10. It’s Monday and you’re already looking forward to Friday
  11. You hate your commute
  12. You start reading articles about signs you should think about leaving your job

A lot of people feel trapped in their current job. They feel that they will be unable to find better or at least similar work and will rather stay than risk it. It’s a false sense of “job security” vs fear. It might be true that you have no good options. But if you’re not looking at all, it’s 100% surely true.

Even if you don’t find better options, the act of looking for them helps you through some sort of catharsis. It confirms if you really have no choice but to stay. It helps you understand your place in the job market and what you can do to improve your position and maybe open up more options later on.

Bottom line: if you’re unhappy in any way (as indicated by any of the signs above), you should at least be looking. Otherwise you are doing yourself a disservice.

Notes on Decision Making


At my old job I used to have this group of coworkers I had Friday lunch outs with. Inevitably, every Friday around noon someone would message the others asking “where are we eating?”. Now, there are a lot of good places to eat around the area and we’ve all been working there a while so most of the time we don’t care where we eat and we’d say we’ll decide when we get to the elevators. We get to the elevators but we’re still not sure where to eat. So we take the elevators down and we’ll figure it out downstairs. What often happened is that we ended up walking around, wasting time and eventually just choosing a place at random. It was a weird sort of decision-making.

Decision making can be tough, especially for big, complicated decisions that need to be evaluated on multiple axes. Buying a house, choosing a new job, and yes, even where to have lunch, these are all examples of possibly tough decisions.

Ideally, you are able to put forth a set of requirements for your decisions and then you check which among the available options best fulfills the requirements. Sometimes that approach is insufficient. It can be because you are lacking information or have too much information or have too many choices or none of the choices are acceptable or you are unable to properly evaluate the trade-offs between different criteria, or maybe even that your subconscious has a set of “secret” requirements that you are unable to formalize.

Some notes I’ve kept on decision-making:

  1. Spending too much time on decision-making is a cost. Be aware if there is a time limit to your decision making.
  2. For most things, decision-making should be quick and easy. Minimize decision making for unimportant (read: low cost or low impact) stuff. For example, remembering passwords. Either use an app or a scheme so that you don’t have to decide or try to remember what the password for each site is. “Don’t sweat the small stuff.”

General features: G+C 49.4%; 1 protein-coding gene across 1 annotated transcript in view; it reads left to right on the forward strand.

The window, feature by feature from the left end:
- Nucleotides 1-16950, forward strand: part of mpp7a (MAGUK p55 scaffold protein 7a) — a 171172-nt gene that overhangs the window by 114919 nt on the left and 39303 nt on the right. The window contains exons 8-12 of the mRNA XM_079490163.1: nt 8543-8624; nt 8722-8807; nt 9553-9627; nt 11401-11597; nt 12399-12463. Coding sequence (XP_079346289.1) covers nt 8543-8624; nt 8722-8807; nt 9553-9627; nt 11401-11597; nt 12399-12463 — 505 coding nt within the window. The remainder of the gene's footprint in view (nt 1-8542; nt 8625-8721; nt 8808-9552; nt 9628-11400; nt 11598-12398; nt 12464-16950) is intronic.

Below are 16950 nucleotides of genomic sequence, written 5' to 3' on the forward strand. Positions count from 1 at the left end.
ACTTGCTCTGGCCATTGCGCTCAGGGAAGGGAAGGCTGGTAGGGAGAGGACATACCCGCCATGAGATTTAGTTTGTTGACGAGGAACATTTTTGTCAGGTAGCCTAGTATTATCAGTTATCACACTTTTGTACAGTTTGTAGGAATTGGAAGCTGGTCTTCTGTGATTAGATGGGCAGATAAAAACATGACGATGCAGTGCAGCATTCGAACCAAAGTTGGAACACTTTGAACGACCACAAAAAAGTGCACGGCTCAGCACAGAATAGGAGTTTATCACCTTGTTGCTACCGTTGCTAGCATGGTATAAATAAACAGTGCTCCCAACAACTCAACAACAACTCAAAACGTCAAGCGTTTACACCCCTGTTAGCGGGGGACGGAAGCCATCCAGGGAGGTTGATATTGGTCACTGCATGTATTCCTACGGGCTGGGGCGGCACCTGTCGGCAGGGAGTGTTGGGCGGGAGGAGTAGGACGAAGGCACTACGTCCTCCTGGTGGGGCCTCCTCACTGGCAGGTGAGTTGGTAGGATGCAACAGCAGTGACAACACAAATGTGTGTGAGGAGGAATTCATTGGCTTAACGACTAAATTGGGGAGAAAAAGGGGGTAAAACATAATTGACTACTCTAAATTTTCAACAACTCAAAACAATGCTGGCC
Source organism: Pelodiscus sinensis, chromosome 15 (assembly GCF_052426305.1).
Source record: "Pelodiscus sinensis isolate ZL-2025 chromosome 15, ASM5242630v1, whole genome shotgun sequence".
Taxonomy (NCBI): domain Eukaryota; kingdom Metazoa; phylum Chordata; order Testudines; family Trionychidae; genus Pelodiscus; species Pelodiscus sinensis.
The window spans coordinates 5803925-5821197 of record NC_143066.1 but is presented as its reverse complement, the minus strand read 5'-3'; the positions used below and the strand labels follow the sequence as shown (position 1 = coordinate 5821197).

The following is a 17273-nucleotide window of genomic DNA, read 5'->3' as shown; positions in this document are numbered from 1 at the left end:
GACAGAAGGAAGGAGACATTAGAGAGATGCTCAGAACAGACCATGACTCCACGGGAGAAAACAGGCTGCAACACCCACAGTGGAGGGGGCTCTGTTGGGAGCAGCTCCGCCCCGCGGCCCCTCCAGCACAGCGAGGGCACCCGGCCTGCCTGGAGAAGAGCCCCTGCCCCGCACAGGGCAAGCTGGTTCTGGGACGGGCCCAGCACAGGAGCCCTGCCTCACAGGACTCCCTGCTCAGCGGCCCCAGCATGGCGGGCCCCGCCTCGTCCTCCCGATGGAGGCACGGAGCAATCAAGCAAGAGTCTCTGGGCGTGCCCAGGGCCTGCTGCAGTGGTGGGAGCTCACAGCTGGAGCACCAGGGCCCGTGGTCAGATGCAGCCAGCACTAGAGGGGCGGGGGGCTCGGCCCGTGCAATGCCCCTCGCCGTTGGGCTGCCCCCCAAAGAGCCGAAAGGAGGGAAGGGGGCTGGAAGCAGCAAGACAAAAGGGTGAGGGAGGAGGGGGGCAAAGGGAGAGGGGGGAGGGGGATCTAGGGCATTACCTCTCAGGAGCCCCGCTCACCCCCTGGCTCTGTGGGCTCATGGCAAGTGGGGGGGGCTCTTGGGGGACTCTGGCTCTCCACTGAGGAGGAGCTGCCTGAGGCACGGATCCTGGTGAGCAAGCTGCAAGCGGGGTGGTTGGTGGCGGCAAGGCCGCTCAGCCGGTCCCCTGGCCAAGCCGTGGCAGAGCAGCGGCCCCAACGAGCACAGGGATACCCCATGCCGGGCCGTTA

3. It’s okay to use your guts or emotions to make an initial decision, then validate if it’s okay using more empirical criteria. If your emotions don’t lead anywhere, measure and use data, pros/cons to determine best course of action
  4. Understand the difference between an acceptable choice and the best choice. It may be easier to settle merely for a choice which is acceptable rather than spending extra time to try to find the best choice.
  5. Not making a choice is also a choice. Sometimes not all the choices will satisfy your standard or requirements. Don’t forget that abstaining or deciding not to do anything can also be a valid choice.
  6. If you’re having trouble choosing between some options, that means they are mostly within an acceptable range for you (if any of the options was flat out unacceptable you would have rejected them on the spot). In that case, just choose one at random (literally roll a dice if you can’t decide) and go. If it turns out later that it wasn’t the best choice, figure out if there was any information that would have helped you, take note of it for next time.
  7. Be careful when making big purchases. Even if you have already made a decision, you may want to delay it a bit for really big amounts to give your subconscious some time to ponder it. (This is really more about money management than decision making… but I had it in this list so here you go)
  8. In moments of self-doubt, ask other people for advise. It can be friends and family or even random strangers on the internet.

Back to the lunch out story. Some years later, a different lunch group (that I was occasionally a part of) thought of a better approach: they set up an automated email that got sent out to the members around 11:30am. The program would choose at random one of the nearby places to eat, making the decision for the group. If anyone objected to the randomly selected choice, they bore the responsibility for providing the new choice.

Life is too short to waste on poor decision making.

Online Discussions, Opposing Views, and Street Fighter

“If you know the enemy and know yourself, you need not fear the result of a hundred battles. If you know yourself but not the enemy, for every victory gained you will also suffer a defeat. If you know neither the enemy nor yourself, you will succumb in every battle.”
― Sun Tzu, The Art of War